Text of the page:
Project: Standard

Project Details


Because our eyes are positioned side by side in our heads, there is a large portion of our visual field that can be seen through both eyes at the same time. But each eye gets a slightly different view of the world, because it is in a slightly different location, and hence each eye's image is slightly different. The small differences between the eyes are called binocular disparities and it been known for about 150 years that our brains use disparity to help us see depth and shape in the world. In fact, our brains are exquisitely sensitive to disparity: we can detect depth differences as small as the thickness of a sheet of paper at twice arms reach. Binocular disparity is also potentially useful for perceiving how objects move in depth. During object motion in three dimensions (3-D), the binocular disparity of the object will change. However, there will also be direct differences in the size of motion signals in each eye. For example, if an object move directly towards the nose, that object's image will move in one direction in one eye, and the opposite direction in the other eye. If we want to understand how the brain sees 3-D object motion, we must first find out whether it uses binocular disparity, motion differences between the eyes, or both. Such knowledge is critically important for furthering our understanding of basic brain processes. It also has potential application to the enhancement of virtual reality (VR) technology: VR systems can be designed to exploit what the visual system is most sensitive to.Over the last 10 years, several research groups have attempted to test what visual information is used by the brain, using simple visual tests that attempt to isolate the two sources of information. The results have been controversial. One problem is that complex tricks have to be employed to eliminate one of the sources of information (in the real world, both are always present). These manipulations result in visual stimuli that are noisy and that may not have completely eliminated all the expected information. In this project we propose to not just test human vision with such stimuli. Additionally, we will design models called 'ideal observers'. These are mathematical models designed to use all the information available in a stimulus. For example an ideal observer for detecting changing disparity will use all disparity information within a visual stimulus. Indeed, applying the model to a stimulus is a way of testing what information that stimulus contains. By using these models, we can design visual stimuli that contain both sources of information and calculate how well an ideal observer could use the information to see 3-D motion. We then compare human performance with the model, rather than simply testing whether people can see the motion or not. For the first time, we will be able to test the relative importance of binocular disparity and motion information for seeing 3-D object motion.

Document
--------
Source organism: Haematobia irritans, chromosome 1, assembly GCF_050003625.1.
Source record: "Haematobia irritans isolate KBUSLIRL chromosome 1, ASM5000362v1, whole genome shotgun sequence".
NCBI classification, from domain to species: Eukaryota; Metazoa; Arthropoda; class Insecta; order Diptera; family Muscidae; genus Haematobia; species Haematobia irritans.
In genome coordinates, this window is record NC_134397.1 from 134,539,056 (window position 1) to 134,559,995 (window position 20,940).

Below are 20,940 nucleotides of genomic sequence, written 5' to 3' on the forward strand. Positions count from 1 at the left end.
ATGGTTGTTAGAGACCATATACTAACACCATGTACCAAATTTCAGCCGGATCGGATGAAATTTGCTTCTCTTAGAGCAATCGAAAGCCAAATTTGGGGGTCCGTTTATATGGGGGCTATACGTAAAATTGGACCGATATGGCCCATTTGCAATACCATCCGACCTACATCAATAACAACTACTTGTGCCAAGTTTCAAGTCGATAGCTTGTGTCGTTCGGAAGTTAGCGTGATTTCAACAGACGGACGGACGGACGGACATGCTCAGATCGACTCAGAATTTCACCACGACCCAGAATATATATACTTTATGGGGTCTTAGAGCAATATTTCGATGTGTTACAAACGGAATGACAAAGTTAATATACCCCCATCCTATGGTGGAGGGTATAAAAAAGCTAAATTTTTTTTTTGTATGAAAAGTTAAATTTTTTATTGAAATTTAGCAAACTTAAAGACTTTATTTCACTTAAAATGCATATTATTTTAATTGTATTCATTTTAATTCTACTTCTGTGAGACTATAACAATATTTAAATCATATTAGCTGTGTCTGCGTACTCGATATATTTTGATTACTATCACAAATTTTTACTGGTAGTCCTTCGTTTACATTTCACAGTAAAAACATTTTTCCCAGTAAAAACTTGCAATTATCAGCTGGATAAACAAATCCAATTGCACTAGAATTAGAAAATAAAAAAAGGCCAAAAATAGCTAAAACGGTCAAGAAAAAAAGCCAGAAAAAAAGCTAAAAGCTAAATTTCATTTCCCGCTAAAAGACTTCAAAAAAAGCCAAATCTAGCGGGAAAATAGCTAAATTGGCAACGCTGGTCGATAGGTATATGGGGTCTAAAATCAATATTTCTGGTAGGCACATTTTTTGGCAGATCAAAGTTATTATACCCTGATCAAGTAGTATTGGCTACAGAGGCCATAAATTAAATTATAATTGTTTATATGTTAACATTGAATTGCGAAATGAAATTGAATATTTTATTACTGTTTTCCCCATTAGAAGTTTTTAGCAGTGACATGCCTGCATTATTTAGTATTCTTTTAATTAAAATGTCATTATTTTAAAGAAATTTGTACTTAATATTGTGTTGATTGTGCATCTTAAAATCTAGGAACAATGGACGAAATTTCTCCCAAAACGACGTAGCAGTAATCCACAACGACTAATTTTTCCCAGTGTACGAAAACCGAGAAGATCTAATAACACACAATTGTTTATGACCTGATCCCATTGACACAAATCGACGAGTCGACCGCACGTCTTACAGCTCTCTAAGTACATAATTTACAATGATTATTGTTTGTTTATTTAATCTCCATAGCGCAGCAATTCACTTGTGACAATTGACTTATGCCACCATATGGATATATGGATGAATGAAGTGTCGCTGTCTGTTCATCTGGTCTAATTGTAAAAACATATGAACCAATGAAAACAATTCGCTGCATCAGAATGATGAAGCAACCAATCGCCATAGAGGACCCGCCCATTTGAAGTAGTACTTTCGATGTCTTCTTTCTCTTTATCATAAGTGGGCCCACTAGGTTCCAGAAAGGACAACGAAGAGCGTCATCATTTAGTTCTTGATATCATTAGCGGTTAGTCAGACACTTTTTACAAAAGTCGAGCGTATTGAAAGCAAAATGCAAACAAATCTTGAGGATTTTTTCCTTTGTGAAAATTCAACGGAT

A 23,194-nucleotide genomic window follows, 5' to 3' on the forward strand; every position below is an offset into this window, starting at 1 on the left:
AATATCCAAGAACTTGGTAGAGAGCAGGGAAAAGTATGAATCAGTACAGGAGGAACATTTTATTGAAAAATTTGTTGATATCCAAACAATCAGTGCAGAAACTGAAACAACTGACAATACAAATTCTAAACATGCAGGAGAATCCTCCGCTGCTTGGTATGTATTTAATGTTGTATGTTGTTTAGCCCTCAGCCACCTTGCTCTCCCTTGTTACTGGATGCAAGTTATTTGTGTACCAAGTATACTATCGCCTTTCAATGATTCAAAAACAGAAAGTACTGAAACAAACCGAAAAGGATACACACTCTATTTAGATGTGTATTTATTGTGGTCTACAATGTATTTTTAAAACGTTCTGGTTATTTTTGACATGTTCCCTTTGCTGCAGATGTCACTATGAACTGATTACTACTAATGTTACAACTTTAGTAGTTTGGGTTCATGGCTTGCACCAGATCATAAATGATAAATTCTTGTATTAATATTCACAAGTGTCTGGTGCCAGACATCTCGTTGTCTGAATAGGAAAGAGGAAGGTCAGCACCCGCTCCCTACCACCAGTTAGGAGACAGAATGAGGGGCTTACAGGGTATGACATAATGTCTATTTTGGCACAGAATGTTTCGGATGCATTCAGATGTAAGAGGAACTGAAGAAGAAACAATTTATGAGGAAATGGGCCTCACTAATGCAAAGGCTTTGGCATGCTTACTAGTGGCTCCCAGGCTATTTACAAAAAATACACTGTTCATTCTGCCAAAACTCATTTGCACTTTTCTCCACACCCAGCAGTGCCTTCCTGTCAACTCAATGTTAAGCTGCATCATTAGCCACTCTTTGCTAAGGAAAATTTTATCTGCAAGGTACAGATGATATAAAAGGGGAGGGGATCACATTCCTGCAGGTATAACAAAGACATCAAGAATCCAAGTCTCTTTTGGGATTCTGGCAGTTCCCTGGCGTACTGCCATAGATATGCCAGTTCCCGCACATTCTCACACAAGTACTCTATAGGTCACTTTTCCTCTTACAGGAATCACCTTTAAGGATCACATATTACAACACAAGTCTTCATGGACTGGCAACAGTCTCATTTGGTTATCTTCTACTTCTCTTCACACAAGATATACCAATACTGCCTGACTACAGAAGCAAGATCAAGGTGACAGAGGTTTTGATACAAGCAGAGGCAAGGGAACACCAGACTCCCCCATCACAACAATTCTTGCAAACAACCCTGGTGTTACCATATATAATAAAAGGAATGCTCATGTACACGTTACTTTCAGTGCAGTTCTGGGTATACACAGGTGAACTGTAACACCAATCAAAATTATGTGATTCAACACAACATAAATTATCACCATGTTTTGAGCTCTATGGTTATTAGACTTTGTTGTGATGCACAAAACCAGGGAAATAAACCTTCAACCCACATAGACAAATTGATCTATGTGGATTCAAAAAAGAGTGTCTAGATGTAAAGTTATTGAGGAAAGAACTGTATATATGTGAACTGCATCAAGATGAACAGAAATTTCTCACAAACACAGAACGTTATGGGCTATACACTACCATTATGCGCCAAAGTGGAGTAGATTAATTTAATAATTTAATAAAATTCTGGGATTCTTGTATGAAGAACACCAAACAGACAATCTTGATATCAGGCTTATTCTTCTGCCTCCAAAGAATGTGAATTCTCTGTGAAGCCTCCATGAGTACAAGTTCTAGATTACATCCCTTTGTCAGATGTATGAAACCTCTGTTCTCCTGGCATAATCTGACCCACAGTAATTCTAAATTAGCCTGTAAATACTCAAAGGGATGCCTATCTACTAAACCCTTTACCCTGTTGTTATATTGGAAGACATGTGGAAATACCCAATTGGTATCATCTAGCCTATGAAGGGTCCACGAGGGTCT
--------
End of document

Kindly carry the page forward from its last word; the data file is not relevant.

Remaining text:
Key findings

This project explored the importance of changes in binocular disparity (CD), inter-ocular velocity differences (IOVD) and eye-movement information (EM) in the perception of motion in three dimensions.

We used two-frame motion and random dot noise to deliver
equivalent strengths of CD and IOVD information to determine which source of information would be dominant under such sparse visual conditions. Whilst CD information could be used precisely only one participant was able to consistently perceive the displacement for stimuli containing only IOVD. When stimuli are specifically designed to provide equivalent two-frame motion or disparity-change, few participants can reliably detect displacement when IOVD is the only cue. (Nefs, Harris, 2010, Perception. 39, 6, p. 727-744). This challenges the notion that IOVD is involved in the discrimination of direction of displacement in two-frame motion displays.

We used a technique rare in human vision research, that exploits the natural variation between people’s behavior, to discover that the individual differences in perception suggested there were separate processing mechanisms for CD and IOVD information Nefs, O’Hare, Harris, 2010, Front. Perc. Science. doi:10.3389/fpsyg.2010.00155).

Finally, this project also explored the role of non-visual information from vergence eye movements that occur when the eyes fixate a target moving in depth. We discovered that perception of objects moving in depth is altered when the eye verge to follow a target (Nefs, Harris, 2007, Experimental Brain Research, 183, 313-322; Nefs, Harris, 2008, Journal of Vision, 8(3):8, 1-16), and that the eye movement cue alone can be used to support the perception of motion in depth (Welchman, Harris, Brenner, 2009, Vision Research, 49, 782-789).
Effective start/end date1/10/0530/09/09


  • EPSRC: £257,960.00


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